Mitsubishi Electric to Launch Ka-band GaN-HEMT MMIC for Satellite Earth Stations

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High output power and low distortion will help downsize satellite earth stations

TOKYO, October 4, 2017 - Mitsubishi Electric Corporation (TOKYO: 6503) announced today it will launch a Ka-band (26-40GHz) 8W gallium nitride (GaN) high-electron mobility transistor (HEMT) monolithic microwave integrated circuit (MMIC) amplifier for satellite earth stations. The new MGFG5H3001, which offers industry top-level low distortion and output power rating of 8W, boasts a small footprint that will help to downsize power transmitters. Mitsubishi Electric will begin shipping samples on November 1.

Ka-band GaN-HEMT MMIC (MGFG5H3001)

Satellite networks, which are used for high-speed communication during natural disasters and in areas where ground networks are difficult to construct, are currently implemented mainly in the C-band (4-8GHz) and Ku-band (12-18GHz), but higher frequencies are increasingly being used. Also, market demands for deployments in the higher-frequency Ka-band are increasing. Mitsubishi Electric's new Ka-band GaN-HEMT MMIC will help meet the growing demand for higher frequency deployments, as well as facilitate the development of satellite communications equipment capable of extra-high output power and efficiency.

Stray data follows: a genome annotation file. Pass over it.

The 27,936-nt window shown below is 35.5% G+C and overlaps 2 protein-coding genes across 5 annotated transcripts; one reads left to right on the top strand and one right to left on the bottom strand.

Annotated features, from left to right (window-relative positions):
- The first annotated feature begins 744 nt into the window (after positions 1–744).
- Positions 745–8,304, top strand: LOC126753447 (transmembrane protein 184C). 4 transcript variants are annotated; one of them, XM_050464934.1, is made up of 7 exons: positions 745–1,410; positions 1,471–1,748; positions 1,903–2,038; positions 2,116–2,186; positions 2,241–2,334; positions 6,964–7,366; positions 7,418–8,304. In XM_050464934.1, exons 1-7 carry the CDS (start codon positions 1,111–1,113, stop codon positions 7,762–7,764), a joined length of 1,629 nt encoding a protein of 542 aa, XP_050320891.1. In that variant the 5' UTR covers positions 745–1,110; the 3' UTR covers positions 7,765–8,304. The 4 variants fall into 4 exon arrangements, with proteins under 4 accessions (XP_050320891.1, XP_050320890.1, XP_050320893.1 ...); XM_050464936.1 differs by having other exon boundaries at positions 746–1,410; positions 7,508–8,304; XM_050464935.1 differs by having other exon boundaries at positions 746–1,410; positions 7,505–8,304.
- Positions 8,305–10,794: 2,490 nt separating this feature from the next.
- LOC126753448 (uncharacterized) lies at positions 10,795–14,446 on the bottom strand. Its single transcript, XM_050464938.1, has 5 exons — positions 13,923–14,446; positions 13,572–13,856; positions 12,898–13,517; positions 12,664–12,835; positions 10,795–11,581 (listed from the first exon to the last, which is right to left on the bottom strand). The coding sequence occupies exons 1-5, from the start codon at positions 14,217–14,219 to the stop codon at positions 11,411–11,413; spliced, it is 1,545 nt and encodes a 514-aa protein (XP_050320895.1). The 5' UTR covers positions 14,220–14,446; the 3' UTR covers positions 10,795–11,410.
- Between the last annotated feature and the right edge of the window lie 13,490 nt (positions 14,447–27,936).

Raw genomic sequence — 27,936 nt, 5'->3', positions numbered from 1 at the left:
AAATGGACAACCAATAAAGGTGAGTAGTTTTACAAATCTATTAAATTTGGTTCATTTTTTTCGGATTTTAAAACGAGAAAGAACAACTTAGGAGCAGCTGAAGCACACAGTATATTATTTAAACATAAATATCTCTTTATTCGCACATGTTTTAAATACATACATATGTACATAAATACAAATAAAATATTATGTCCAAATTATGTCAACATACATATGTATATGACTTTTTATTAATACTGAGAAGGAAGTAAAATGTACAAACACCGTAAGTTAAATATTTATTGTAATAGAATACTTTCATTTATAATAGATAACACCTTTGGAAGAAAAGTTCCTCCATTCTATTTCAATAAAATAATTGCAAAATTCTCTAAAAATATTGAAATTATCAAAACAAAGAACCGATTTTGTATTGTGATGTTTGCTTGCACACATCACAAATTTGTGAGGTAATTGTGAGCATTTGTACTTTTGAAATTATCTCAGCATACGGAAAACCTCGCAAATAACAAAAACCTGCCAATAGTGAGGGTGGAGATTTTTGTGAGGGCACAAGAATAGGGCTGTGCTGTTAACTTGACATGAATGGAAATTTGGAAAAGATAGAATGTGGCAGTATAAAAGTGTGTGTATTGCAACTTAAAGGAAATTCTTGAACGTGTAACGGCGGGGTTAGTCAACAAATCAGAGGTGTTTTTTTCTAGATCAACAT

Product Features

1) Industry top-level output power contributes to miniaturization
-Optimized transistor configuration delivers industry top-level 8W output power
-One chip integrates amplifier transistors circuits, matching circuits and distortion-reducing linearizer
-Reduced number of parts will help to downsize satellite earth-station transmitters
2) Industry top-level distortion reduction for high signal integrity and miniaturization
-Built-in linearizer achieves low distortion for power transmitters
-High signal integrity and reduced need for external linearizer for further miniaturization of satellite earth-station transmitters
3) Will facilitate new satellite earth-station equipment to meet wider needs
-Expected to lead to new Ka-band and existing Ku-band equipment for deployments in more diverse frequency ranges
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